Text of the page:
Buick's 2012 LaCrosse comes standard with a hybrid electric power train, but the company just calls it "electric assist" for its luxury car buyers (a decision apparently made by the marketing types).
Earlier this week, this editor and fellow members of the New England Motor Press Association were given a detailed preview of the new LaCrosse—which significantly is the first car model (other than a dedicated hybrid line) to be sold with its "base" version (called eAssistTM
) having a hybrid powertrain. The V6 version sells for the same price ($30,620, delivered).
What impressed me was how GM engineers took last year's 4-cylinder engine and integrated a hybrid drive and battery, along with a new 6-speed automatic transmission, to produce an economical and smooth functioning package. A motor/generator replaces the conventional alternator and also functions as both a regenerative brake to charge the battery pack and a start/stop motor to allow shutting down the internal combustion engine when stopped in traffic. The motor/generator links to the engine/transmission via a 7-groove mechanical belt design to be under tension in either direction (thus dual tensioners) during application of electrical power or regenerative braking.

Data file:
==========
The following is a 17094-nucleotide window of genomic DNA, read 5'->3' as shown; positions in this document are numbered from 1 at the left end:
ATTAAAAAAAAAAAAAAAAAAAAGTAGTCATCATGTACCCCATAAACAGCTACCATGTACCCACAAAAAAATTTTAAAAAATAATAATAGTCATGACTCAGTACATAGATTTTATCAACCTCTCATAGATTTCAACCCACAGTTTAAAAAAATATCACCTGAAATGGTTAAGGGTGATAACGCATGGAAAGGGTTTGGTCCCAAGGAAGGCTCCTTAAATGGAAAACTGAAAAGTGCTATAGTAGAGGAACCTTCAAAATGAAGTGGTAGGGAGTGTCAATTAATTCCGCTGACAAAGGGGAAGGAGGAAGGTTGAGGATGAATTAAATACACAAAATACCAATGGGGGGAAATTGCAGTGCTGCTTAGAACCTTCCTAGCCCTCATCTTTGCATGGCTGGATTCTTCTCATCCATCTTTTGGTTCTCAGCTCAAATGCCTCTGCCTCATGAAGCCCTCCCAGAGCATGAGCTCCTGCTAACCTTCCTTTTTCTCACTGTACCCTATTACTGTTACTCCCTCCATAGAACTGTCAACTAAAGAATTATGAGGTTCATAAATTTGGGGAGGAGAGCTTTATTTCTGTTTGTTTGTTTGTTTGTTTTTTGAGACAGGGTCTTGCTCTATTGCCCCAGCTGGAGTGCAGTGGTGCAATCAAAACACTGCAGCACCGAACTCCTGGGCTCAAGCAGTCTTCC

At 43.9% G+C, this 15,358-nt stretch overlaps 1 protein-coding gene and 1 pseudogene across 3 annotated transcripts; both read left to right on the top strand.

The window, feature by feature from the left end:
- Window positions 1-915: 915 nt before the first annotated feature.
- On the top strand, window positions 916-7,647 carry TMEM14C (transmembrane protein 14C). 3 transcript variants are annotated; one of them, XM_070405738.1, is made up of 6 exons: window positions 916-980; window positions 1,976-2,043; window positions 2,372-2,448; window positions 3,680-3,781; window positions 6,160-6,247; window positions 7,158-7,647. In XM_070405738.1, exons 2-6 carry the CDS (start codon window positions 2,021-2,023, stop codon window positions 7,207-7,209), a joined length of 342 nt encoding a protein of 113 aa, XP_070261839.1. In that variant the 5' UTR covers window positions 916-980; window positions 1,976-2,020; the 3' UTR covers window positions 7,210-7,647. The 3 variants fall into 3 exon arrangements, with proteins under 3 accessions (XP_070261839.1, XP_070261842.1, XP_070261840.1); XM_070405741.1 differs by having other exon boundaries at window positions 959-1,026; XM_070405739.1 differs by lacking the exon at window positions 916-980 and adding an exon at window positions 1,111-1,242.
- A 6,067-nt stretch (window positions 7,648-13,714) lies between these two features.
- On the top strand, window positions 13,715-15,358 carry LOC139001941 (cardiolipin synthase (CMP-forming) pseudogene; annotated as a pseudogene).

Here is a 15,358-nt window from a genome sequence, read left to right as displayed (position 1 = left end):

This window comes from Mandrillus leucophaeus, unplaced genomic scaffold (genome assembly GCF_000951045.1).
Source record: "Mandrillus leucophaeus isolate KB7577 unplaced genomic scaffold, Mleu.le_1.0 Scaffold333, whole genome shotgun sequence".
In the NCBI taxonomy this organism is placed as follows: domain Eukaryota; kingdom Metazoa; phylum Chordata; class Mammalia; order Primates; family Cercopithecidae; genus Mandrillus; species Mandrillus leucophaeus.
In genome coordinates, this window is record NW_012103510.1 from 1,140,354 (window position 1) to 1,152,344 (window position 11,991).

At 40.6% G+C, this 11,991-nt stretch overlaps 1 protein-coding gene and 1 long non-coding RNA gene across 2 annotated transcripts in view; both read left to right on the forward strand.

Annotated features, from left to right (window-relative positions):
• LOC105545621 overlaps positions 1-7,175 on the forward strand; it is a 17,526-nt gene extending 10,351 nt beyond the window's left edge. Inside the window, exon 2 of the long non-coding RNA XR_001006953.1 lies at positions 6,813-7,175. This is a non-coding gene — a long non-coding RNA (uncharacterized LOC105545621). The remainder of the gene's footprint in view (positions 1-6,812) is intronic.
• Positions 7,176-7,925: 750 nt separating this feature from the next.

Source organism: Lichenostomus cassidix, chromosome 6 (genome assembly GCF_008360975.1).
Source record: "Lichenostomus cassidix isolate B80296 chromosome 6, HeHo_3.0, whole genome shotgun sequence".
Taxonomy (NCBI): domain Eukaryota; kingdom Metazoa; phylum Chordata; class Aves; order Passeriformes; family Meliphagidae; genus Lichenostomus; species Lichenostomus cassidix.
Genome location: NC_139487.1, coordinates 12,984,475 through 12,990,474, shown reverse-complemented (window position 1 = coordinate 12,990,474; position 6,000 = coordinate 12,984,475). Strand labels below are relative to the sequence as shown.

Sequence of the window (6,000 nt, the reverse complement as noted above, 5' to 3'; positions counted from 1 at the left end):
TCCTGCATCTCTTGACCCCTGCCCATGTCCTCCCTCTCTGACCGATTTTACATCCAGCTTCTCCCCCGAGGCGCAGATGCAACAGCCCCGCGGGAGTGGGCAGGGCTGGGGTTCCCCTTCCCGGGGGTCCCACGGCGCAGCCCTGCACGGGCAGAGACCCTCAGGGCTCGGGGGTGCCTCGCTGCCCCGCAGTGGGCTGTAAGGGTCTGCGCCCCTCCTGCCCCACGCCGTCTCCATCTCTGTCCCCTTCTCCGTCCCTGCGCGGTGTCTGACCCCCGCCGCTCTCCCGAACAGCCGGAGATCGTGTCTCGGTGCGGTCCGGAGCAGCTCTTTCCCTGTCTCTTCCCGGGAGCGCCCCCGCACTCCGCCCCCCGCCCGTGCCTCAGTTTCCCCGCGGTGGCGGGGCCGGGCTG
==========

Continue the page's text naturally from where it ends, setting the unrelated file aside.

The motor/generator is liquid cooled and produces 15 hp, with 110 ft-lb (150 Nm) of torque to crank the engine in start/stop operation and 79 ft-lb (107 Nm) for assist at launch, on grades, and for highway acceleration. For initial start on a day's drive, there is a conventional 12V battery and starter motor.
The 115V, 0.5 kWh Li-ion battery pack consists of 32 cells the size of Red Bull cans and weighs 65 lb (29 kg)—about half the size of other hybrid car packs. The pack and control electronics sit over the rear axle, and, even with its fan and cooling air ducting, is small enough to allow clearance for a usable pass-through to the passenger cabin, about 16 inches wide.
Warranty period for the eAssist system is eight years or 100,000 miles, with the motor/generator belt specified for a 75,000 mile service interval.
According to Al Houtman, GM vehicle performance manager for front wheel drive hybrid programs, the hybrid system electrical management algorithms are based on those developed for the Chevy Volt
. Operation is optimized to use the motor/generator augmentation for "torque smoothing" and to allow the internal combustion engine (2.41L, 182 hp, and 172 ft-lb torque) to run near its most efficient point as well as maintain battery state of charge.
Engine control architecture also implements a deceleration fuel cutoff regimen to further improve fuel economy. The result is U.S. EPA mileage ratings of 25 mpg (city) and 36 mpg (highway) using regular gas, improvements over last year's 4-cylinder model of 32 and 20%, respectively. (The V6 LaCrosse comes in at 17 mpg (city) and 27 mpg (highway) with its 303 hp.)